On Thanksgiving Day, I fantasized about calling the suicide prevention hotline. I didn’t really want to kill myself; I just wanted someone to talk to. I thought about that: someone you can just call. I imagined their voice on the other side of the line, a friendly woman’s. Someone robust, grounded, like the mother of a clan of rowdy kids, overweight and earthy. “Hello?” I would say kind of cautiously.
“What’s your name?” the voice would ask, opening up with indestructible, caring warmth.
“What’s wrong, Rich?”
“I’ve had a pretty bad year.”
At the idea of that conversation, for some reason, I almost broke down. Someone whose job it was to be caring towards other people, someone who was there to be someone for the kind of person who didn’t have a someone. Someone who was willing to man a phone line on Thanksgiving because they knew they might be needed. My contact lenses shifted around from the rubbing and hurt. The suicide prevention hotline probably wasn’t really like that.
“You’re going to hold on, aren’t you?” the unrealistically imagined mom would say.
“Well, I have to now,” I would chuckle through the husky tone of crying, sitting on the pavement – I would be out on the pavement when I called, I don’t know why. “Otherwise you would think you didn’t do your job.”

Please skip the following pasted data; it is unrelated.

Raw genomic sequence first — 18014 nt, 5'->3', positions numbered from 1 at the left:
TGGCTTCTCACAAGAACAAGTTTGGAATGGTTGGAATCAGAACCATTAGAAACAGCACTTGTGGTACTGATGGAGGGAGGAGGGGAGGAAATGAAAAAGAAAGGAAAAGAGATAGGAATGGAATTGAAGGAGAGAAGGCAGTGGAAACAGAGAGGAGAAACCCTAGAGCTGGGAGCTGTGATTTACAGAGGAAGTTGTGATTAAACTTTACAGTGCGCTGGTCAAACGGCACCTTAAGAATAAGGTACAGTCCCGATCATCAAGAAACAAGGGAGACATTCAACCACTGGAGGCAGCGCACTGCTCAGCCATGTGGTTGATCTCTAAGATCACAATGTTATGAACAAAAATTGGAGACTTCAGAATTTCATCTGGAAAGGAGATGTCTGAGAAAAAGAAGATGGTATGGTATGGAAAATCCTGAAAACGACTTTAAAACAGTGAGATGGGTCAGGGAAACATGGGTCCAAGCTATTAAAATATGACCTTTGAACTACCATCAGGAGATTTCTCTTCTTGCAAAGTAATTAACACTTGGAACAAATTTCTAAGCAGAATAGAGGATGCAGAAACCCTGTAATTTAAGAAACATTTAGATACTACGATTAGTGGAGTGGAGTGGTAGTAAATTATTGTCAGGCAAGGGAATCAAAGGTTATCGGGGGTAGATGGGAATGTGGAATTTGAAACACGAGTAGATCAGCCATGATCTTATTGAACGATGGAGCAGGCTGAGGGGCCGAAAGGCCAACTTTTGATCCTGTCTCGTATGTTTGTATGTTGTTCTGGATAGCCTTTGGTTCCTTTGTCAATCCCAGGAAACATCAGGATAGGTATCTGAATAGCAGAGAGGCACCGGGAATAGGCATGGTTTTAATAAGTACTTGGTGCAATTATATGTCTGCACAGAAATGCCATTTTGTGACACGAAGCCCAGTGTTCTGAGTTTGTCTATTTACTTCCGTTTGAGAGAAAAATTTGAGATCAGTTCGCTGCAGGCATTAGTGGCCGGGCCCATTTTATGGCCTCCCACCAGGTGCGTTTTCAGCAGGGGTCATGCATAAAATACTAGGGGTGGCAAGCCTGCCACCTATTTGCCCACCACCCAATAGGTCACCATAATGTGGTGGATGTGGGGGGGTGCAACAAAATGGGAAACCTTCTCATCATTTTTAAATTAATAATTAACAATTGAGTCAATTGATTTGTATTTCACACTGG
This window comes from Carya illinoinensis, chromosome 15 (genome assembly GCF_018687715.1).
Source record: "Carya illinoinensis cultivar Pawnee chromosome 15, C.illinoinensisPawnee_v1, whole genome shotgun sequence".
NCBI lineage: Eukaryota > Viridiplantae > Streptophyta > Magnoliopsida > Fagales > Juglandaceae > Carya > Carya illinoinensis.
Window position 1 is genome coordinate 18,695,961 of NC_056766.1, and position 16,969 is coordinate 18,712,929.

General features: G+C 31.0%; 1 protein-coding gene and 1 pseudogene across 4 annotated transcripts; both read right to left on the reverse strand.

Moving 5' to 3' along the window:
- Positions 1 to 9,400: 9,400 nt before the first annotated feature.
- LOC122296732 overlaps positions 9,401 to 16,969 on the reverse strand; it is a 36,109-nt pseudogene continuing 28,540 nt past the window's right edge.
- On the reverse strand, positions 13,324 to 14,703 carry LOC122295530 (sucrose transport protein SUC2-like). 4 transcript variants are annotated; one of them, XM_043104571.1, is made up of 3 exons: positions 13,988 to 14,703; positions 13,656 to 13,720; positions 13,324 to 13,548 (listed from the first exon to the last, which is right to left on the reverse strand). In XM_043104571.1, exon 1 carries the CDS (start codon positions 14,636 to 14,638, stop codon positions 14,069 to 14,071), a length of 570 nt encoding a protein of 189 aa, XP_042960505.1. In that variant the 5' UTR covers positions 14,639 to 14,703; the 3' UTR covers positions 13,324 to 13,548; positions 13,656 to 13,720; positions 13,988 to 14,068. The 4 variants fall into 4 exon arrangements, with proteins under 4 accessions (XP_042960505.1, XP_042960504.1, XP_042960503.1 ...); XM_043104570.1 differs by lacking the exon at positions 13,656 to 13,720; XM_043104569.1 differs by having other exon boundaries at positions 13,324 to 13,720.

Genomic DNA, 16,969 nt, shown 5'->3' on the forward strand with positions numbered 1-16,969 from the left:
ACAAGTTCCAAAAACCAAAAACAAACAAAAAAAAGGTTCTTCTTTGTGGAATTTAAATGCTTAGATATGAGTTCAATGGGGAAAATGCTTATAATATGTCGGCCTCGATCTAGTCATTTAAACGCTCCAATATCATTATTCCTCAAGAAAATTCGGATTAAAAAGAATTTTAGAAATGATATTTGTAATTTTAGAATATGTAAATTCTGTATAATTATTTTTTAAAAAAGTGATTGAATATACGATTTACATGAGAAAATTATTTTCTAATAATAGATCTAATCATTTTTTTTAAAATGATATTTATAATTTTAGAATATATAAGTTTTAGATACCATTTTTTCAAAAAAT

She would smile through the sound of her soft concern. “Oh, sweetie.”
Bullshit. Even my fantasies of being pathetic included bullshit.
I put on the mismatched uniform of the ragtag depressee. The jogging pants, worn then laid on top of the pile and then worn again every morning. The nearest shoes, in this case hard-soled boots. The old comfortable hooded sweater, hood up to hide a tangle of unwashed hair. The nice winter coat, the slick wool one because it was the warmest, uncomfortably topping off its ragged, dirty counterparts. The uniform, different in details but familiar to everyone in this army: lined up, we’d look the worn-down soldiers of hastily matched divisions in the yawning years of a poverty-stricken republic’s winter war. One without a lot of showers. The idea that there would be a lot of us was heartening. Not uncommon: almost the same as normal.
Out front, I held the little chipped glass with vodka, and one of the stale cigarettes. I watched the dull glitter of the street lamps on the shifting, sharp-looking glitter of the snow. Thanksgiving was cold around these parts, and it was my legs that started to tingle and complain as I sipped and smoked, and felt the music in my earbuds, which were always about to tumble out. I always meant to ask, if that happened to everyone: if my ears were the wrong size, or if all the earbuds were.
Another car, a stooped crossover with baggage on the top, stopped at the corner for what felt like too long before continuing on its way. With each car, like always at night, I wondered if I recognized it – if someone I knew was inside. I felt somehow like I might be embarrassed. Whenever I was outside alone, I had the sense that passing cars were hostile in their glances. That they gazed out at me, suspicious. Their normal lives in contrast with mine made them the eyes behind the blinds even when I was the one at home.